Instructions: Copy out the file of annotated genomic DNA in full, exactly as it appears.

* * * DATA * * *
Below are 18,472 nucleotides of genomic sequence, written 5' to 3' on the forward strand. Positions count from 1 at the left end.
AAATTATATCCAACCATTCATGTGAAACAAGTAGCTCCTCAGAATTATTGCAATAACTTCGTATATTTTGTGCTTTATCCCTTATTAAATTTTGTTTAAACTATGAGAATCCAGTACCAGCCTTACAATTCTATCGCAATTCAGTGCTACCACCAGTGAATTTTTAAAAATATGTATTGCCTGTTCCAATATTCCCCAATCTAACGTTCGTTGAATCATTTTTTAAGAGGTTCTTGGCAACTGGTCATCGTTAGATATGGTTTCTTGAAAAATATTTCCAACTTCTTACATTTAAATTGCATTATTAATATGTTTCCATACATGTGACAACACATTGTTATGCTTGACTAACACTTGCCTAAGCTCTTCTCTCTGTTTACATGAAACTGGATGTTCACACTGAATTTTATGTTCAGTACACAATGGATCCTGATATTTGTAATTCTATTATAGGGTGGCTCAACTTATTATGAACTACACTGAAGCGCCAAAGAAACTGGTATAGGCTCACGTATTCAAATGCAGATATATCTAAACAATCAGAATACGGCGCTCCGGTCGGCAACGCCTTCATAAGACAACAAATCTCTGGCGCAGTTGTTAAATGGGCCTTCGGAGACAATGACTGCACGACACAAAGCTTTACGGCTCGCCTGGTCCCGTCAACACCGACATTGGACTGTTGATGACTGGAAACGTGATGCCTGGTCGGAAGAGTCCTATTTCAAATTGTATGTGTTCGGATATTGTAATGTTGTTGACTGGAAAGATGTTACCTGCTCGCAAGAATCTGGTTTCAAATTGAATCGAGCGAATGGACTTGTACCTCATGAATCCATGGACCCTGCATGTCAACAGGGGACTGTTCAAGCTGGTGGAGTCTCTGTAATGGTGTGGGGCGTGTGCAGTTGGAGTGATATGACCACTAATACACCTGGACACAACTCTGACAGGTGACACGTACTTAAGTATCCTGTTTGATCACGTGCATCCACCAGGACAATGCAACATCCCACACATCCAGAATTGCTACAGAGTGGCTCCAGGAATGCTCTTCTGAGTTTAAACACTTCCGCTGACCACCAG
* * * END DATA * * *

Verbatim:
Below are 18,472 nucleotides of genomic sequence, written 5' to 3' on the forward strand. Positions count from 1 at the left end.
AAATTATATCCAACCATTCATGTGAAACAAGTAGCTCCTCAGAATTATTGCAATAACTTCGTATATTTTGTGCTTTATCCCTTATTAAATTTTGTTTAAACTATGAGAATCCAGTACCAGCCTTACAATTCTATCGCAATTCAGTGCTACCACCAGTGAATTTTTAAAAATATGTATTGCCTGTTCCAATATTCCCCAATCTAACGTTCGTTGAATCATTTTTTAAGAGGTTCTTGGCAACTGGTCATCGTTAGATATGGTTTCTTGAAAAATATTTCCAACTTCTTACATTTAAATTGCATTATTAATATGTTTCCATACATGTGACAACACATTGTTATGCTTGACTAACACTTGCCTAAGCTCTTCTCTCTGTTTACATGAAACTGGATGTTCACACTGAATTTTATGTTCAGTACACAATGGATCCTGATATTTGTAATTCTATTATAGGGTGGCTCAACTTATTATGAACTACACTGAAGCGCCAAAGAAACTGGTATAGGCTCACGTATTCAAATGCAGATATATCTAAACAATCAGAATACGGCGCTCCGGTCGGCAACGCCTTCATAAGACAACAAATCTCTGGCGCAGTTGTTAAATGGGCCTTCGGAGACAATGACTGCACGACACAAAGCTTTACGGCTCGCCTGGTCCCGTCAACACCGACATTGGACTGTTGATGACTGGAAACGTGATGCCTGGTCGGAAGAGTCCTATTTCAAATTGTATGTGTTCGGATATTGTAATGTTGTTGACTGGAAAGATGTTACCTGCTCGCAAGAATCTGGTTTCAAATTGAATCGAGCGAATGGACTTGTACCTCATGAATCCATGGACCCTGCATGTCAACAGGGGACTGTTCAAGCTGGTGGAGTCTCTGTAATGGTGTGGGGCGTGTGCAGTTGGAGTGATATGACCACTAATACACCTGGACACAACTCTGACAGGTGACACGTACTTAAGTATCCTGTTTGATCACGTGCATCCACCAGGACAATGCAACATCCCACACATCCAGAATTGCTACAGAGTGGCTCCAGGAATGCTCTTCTGAGTTTAAACACTTCCGCTGACCACCAG